Music in the Streets – The October Edition

For the young professional (YP), October either signals the end of summer far too soon, or the beginning of fall, just in time.

Now, if you find yourself in that latter group of “glass half full” types, you won’t mind that the festival circuits, outdoor stages, and weekend bangers are once again replaced with late night shows in dark and intimate back rooms. 

And while this isn’t everything that’s happening in the Toronto music scene this month, what would be the point in covering them all? It’s not like you could see every single one. You’re a motivated YP, not a ubiquitous super-being

Perfume Genius 
You don’t have to wait long this month for a show you simply can’t miss. Fresh off the release of one of the most beautifully strange albums you’ll find, and featuring a slightly re-imagined and more electronically textured aesthetic, Mike Hadreas is here once more to captivate every last soul in the house, for every last minute of the night. If you know Perfume Genius, the bare piano melodies and evocative lyrics remain; but the surprising sonic additions to Too Bright will only fill the quiet spots with further wonder.
The Virgin Mod Club. October 4. $15.

Sure, the anonymous Internet record release thing is old, and quite frankly, so is their choice of genre. But you know what isn’t old? Big ensemble funk outfits and dancing the night away with beautiful people. So there.

While only two men officially take credit for their “80s white funk sound”, the stage will surely be filled with friends supplying tropical percussions, tribal rhythms, and dominating bass lines; but in among that mass also comes an almost post-punk austerity to efficient and clean hooks. Of course, the downside to seeing Jungle live is that it’ll be one less night you can sit at home watching their videos. But imagine if the roller-skates come out…
Danforth Music Hall. October 6. $18-20. 19+

Titus Andronicus 
If we felt like starting a fight about rock music, we’d first do the rock star thing and drink a bottle of Jack Daniels. Then we’d say something like, Titus Andronicus’ The Monitor is the best f@!?ing rock album of the decade, garble garble garble. Of course, then we’d wake up with all kinds of regret, but not because when sober we’d realize how outlandish it was to proclaim The Monitor the best rock album of the decade; rather, because we drank an entire bottle of Jack Daniels.
The Garrison. October 9. $3 (That price is basically the rock show equivalent of a Big Box Combo). 19+.

Flying Lotus
Another huge month at Danforth Music Hall – which includes the Constantines, Jungle (remember them from two paragraphs ago?), Cat Power, Damien Rice, Big Wreck (umm…what???), and many more – but if we’re ever going to gain traction with our hippest readers, we better do the right thing and feature Flying Lotus.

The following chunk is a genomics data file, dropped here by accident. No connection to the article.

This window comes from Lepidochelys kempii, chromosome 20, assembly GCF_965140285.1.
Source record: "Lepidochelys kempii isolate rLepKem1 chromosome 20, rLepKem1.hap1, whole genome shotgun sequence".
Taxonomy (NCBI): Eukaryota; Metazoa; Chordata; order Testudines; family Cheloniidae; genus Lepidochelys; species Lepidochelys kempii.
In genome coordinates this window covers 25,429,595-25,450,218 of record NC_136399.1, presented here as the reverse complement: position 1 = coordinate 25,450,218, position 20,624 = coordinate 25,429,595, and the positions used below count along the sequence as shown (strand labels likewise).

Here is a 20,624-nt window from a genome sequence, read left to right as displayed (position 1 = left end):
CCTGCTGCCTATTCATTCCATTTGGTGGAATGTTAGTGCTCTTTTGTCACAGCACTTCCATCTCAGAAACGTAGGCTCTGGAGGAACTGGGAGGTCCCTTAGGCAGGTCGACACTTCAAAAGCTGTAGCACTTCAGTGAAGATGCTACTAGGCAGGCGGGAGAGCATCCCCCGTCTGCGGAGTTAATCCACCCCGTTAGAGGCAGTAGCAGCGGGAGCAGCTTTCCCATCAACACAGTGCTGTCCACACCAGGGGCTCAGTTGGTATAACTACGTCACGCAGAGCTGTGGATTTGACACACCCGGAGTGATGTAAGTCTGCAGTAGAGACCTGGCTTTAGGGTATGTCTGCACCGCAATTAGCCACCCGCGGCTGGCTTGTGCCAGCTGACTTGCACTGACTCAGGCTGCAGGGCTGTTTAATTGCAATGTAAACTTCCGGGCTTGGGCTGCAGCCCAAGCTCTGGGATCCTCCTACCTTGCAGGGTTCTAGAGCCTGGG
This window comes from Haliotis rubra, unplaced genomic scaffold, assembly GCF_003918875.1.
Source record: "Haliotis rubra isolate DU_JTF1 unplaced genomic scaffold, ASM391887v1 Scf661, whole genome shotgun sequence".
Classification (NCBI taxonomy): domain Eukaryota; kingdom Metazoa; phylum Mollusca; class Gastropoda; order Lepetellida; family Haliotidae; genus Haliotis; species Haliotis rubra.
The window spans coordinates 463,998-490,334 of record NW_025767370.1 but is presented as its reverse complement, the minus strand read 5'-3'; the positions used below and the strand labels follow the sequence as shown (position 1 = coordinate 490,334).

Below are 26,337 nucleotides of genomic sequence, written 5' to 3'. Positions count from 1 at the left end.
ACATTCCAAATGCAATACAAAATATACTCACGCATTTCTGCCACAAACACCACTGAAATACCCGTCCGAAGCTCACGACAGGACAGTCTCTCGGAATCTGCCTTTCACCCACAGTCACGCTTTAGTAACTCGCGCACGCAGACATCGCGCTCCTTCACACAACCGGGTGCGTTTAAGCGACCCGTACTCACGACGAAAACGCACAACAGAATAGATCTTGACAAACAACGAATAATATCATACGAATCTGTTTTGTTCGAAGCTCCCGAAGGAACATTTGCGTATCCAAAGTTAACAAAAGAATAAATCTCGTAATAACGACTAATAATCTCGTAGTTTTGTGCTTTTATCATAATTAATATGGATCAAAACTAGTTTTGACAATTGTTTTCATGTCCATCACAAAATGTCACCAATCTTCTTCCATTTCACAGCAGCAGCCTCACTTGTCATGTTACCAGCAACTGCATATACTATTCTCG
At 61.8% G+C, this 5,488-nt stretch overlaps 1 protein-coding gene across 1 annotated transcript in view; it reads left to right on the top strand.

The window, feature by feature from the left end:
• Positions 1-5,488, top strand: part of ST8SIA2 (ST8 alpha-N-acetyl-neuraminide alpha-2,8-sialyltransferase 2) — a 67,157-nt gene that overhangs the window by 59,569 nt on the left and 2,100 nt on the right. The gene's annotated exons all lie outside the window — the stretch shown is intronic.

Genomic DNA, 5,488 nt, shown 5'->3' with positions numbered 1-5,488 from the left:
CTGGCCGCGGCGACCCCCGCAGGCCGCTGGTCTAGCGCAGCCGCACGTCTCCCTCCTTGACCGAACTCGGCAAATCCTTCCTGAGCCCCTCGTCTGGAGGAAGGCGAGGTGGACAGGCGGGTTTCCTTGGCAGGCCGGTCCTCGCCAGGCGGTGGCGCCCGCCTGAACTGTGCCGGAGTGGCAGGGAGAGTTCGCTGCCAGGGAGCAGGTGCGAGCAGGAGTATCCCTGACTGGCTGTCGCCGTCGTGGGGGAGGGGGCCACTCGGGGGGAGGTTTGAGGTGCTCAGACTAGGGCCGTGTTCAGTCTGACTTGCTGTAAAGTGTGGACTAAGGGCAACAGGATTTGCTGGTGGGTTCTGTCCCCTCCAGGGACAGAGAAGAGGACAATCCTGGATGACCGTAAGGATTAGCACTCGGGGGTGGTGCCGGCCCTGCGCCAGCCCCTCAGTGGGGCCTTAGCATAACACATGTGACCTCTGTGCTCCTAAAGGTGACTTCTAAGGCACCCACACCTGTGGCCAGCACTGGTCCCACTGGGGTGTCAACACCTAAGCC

Quite frankly, we don’t always get the experimental and psychedelic outputs of Steve Ellison’s mind; but given the family pedigree, the widespread critical acclaim, the A++ list of collaborators lined up at his L.A. door, and the ultra cool crowd following his every release, we recognize our miss on this one.

And when you add to this list of endorsements the fact that he’s produced most of the bumper music for the Adult Swim network, we kindly request a Flying Lotus mulligan. But our nescient opinions aside, one thing’s for sure: if you appreciate fresh and provocative takes on beats and rhythms, and a catalogue of deeply thoughtful genre-bending creations, here’s your chance to see the reigning champion of all things conceptual in the live.
Danforth Music Hall. October 21. $29-33.50. 19+. 

Stayin’ Alive at Your Day Job: Newer Music That Unfortunately Isn’t in the Streets This Month

The Record: Aphex Twin – Syro
The Legend: Richard D. James is back. Who? How about the man for whom they invented the term “IDM” (even though he ridicules it); or how about the man Thom Yorke credits as the creative inspiration for Kid A. Still not sure? No matter, after 13 years without an official new Aphex Twin release, James’ re-introduction is an astonishingly vast collection of melodic phrases, electronic palettes, and arrangements so meticulously mixed, they could only come from one man. However, strangely missing is the same level of listener difficulty. Dare we say, pleasurable from beginning to end?



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